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Norman, Speak!

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3.79  ·  Rating details ·  255 Ratings  ·  70 Reviews
Norman, Speak! tells the comical yet thought-provoking story of a boy and his family who adopt a dog that just can’t seem to learn the things other dogs do.


Overwhelmed by dogs in need at their local animal shelter, a young boy chooses Norman, the stray that’s been there the longest. But, upon bringing him home, the family quickly learns that Norman won’t respond to command
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Hardcover, 32 pages
Published April 1st 2014 by Groundwood Books
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Pamela
A rather oddball book. Authors must be on a "write a really long picture book" kick right now. I couldn't use this in storytime--it's very long. I think it could have been executed by excising a lot of the school scenes.

The premise of the story is that a boy and his family adopt a dog (yay adoption!), but he doesn't respond to them. They assume he's just kind of dull, but they love him anyway. Then, one day, at the park, they find out that Norman only understands Chinese. Then they learn Chinese
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paula
Jun 08, 2014 rated it it was amazing
Brilliant. Brilliant. The adopted dog from the animal shelter doesn't understand "Sit" and "Come." The family concludes that he is just not very smart, but he is friendly and funny and they love him anyway.

A chance encounter at the dog park reveals that Norman understands Chinese, so the family starts taking Chinese lessons. Chinese is difficult, and they conclude that they are just not very smart, although friendly and funny.

With some perseverance, communication is established, and everyone is
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Edward Sullivan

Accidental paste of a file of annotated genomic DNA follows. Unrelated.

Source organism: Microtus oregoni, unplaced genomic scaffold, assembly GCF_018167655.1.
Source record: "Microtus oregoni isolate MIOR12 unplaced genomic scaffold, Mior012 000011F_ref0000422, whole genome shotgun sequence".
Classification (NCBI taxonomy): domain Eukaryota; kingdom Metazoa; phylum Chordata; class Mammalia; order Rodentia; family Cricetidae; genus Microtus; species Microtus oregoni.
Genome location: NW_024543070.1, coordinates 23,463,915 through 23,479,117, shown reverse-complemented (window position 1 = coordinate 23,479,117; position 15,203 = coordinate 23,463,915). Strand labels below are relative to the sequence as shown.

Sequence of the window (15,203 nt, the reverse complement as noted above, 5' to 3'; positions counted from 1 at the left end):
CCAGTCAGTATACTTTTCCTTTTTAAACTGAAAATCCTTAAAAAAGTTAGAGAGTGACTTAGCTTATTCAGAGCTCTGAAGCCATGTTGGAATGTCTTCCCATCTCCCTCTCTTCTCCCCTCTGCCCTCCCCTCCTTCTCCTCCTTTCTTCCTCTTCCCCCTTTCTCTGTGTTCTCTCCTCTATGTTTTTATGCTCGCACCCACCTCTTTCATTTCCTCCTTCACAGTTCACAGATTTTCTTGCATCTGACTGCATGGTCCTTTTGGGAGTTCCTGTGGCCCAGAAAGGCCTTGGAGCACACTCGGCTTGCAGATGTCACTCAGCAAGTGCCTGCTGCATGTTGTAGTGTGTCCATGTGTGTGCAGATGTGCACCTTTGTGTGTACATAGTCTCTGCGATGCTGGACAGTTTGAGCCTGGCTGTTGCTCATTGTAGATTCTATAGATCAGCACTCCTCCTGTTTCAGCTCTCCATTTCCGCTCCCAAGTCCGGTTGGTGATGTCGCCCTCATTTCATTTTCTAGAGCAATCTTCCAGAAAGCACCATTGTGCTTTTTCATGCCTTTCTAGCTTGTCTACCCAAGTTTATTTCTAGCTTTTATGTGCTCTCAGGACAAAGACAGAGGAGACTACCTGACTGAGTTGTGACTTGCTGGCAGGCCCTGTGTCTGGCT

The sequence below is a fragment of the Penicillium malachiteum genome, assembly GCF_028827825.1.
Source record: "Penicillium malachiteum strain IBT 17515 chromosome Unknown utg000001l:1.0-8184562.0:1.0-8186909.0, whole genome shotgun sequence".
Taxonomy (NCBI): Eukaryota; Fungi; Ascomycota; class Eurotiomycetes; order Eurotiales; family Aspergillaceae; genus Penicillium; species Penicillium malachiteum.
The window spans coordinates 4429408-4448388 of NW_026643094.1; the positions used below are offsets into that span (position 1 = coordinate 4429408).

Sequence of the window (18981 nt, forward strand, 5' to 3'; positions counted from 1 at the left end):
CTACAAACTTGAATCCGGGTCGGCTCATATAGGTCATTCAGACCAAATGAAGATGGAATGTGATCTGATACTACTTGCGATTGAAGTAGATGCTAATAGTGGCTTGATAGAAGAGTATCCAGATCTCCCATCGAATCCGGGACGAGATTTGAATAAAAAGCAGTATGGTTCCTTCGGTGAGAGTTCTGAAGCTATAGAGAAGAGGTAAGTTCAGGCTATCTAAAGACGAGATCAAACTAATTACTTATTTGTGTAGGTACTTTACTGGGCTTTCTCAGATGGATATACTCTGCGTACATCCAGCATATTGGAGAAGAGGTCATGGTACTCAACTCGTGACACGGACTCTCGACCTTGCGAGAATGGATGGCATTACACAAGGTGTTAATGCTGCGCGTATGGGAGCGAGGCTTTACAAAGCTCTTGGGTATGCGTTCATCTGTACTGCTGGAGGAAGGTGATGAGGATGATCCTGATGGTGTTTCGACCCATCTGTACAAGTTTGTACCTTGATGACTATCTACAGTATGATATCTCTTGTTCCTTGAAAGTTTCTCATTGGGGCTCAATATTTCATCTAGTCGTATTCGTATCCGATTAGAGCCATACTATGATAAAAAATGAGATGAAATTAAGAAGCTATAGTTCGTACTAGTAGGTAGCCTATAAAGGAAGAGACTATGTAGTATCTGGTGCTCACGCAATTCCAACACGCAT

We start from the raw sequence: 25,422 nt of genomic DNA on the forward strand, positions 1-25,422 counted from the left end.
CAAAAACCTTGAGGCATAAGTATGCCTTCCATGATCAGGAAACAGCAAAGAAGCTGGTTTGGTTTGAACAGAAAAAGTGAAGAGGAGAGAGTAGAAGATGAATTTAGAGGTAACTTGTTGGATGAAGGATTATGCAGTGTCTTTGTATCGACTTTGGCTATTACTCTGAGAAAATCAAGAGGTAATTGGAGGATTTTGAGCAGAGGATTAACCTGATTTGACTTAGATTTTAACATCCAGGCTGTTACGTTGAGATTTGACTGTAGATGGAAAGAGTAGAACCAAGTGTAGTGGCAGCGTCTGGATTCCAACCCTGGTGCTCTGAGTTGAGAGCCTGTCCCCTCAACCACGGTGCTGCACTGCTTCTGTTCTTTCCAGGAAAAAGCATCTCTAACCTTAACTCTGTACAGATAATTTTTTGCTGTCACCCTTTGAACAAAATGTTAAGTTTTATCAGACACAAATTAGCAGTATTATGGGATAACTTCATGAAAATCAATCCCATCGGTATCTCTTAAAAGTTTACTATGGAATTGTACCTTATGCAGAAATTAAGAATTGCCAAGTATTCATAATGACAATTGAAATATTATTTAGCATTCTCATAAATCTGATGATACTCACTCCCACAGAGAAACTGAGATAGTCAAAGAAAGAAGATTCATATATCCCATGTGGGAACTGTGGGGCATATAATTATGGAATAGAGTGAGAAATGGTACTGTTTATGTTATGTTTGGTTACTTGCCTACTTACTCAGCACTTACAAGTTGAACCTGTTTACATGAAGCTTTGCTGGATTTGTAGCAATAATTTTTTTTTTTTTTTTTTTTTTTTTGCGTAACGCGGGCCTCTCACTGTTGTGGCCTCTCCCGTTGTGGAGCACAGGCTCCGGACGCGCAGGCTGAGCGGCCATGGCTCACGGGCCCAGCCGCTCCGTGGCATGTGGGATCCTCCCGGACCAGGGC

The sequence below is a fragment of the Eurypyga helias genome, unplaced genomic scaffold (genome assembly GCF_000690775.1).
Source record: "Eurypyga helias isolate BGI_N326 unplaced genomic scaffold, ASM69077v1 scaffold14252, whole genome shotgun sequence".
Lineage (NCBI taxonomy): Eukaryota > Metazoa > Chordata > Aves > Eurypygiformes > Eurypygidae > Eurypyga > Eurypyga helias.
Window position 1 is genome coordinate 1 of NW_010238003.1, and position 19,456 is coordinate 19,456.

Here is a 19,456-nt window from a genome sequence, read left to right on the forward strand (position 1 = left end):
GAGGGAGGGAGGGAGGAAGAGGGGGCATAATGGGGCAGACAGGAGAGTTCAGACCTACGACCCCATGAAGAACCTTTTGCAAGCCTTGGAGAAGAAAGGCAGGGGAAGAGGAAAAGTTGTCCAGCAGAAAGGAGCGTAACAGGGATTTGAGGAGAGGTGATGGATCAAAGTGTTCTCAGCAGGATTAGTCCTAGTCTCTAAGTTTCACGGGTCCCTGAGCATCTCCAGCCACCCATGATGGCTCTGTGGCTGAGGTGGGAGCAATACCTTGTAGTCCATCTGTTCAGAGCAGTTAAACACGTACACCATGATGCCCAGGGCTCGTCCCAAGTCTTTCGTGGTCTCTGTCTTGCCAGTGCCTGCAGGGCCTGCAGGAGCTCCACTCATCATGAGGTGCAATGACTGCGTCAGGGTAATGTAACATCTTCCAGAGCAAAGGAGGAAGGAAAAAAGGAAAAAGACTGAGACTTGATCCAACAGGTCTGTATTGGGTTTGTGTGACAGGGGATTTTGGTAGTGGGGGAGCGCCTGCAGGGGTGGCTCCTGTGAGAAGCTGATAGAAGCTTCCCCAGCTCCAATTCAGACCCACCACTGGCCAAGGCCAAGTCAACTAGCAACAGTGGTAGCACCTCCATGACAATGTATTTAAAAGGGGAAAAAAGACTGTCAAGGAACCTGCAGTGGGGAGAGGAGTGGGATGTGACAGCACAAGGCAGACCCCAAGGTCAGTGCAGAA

Jun 02, 2014 rated it it was amazing
Shelves: picture-books
Dog understands Chinese but family who adopts him doesn't speak the language. Charming story, delightful illustrations.
Claire
Mar 25, 2017 rated it really liked it
A charming read for kids 4+ with a lovely message about dog adoption and multiculturalism.
It is confusing how the author keeps saying that the dog speaks Chinese - it may mislead readers who don't know about the difference between Mandarin and Cantonese.
babyhippoface
Sep 23, 2014 rated it it was amazing
Shelves: social-studies
The little boy and his family go to the animal shelter to pick out a dog, but they are overwhelmed with the sheer number of animals waiting for adoption. How can they ever pick the just one? The boy decides they should choose the saddest dog, so they ask which dog is been there the longest and they take him home. The dog's name is Norman, and it seems Norman doesn't know how to do anything. He doesn't respond to any commands, but his tail sure does a happy hula wag.

The family decides that Norma
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Guen
Sep 10, 2014 rated it liked it
My uncle is Chinese and he speaks Mandarin. I didn't think that there was a "Chinese" language but rather several different languages spoken in China, with Mandarin being the official national language. Also, as a dog owner, I just can't make the leap that a family would learn to speak a foreign language in order to give commands to their dog. The family could just learn a few choice words in the foreign language or they could retrain the dog with new commands which is not a hard thing to do. I ...more
Brittany
Oct 12, 2017 rated it really liked it
Norman, Speaks is a fun, relatable book for children with pets. It sends the message that despite differences and challenges, it is important to love your loved ones. I enjoyed the multiculturalism in this book. The family finds out that Norman can only speak Chinese, so throughout the story, the family is trying to learn Chinese in order to help teach the dog how to behave. Along they way, they encounter challenges just like Norman. Because of the language represented throughout, I believe this ...more
Lily Avila
Oct 06, 2018 rated it it was amazing
Shelves: teachandlearn307
Genre: bilingual
Copyright date: 2014
Adopted dog isn't very smart, but turns out he is very smart. Adorable, really made me smile.
Matthew
Jun 12, 2018 rated it really liked it
Fun. I like it.
Tasha
Jun 12, 2014 rated it really liked it
Shelves: picture-books
A boy and his family adopt a dog from the animal shelter. The boy has a hard time choosing a dog and finally decides to take Norman, because he’s been there the longest. Norman was a stray and doesn’t really have a tail, more of a stump, but he can wag it along with his entire backside. Once they got home, they discovered that Norman did not follow basic dog commands at all. He just tilted his head sideways and didn’t do anything. The family realized that Norman was just not smart, but at least ...more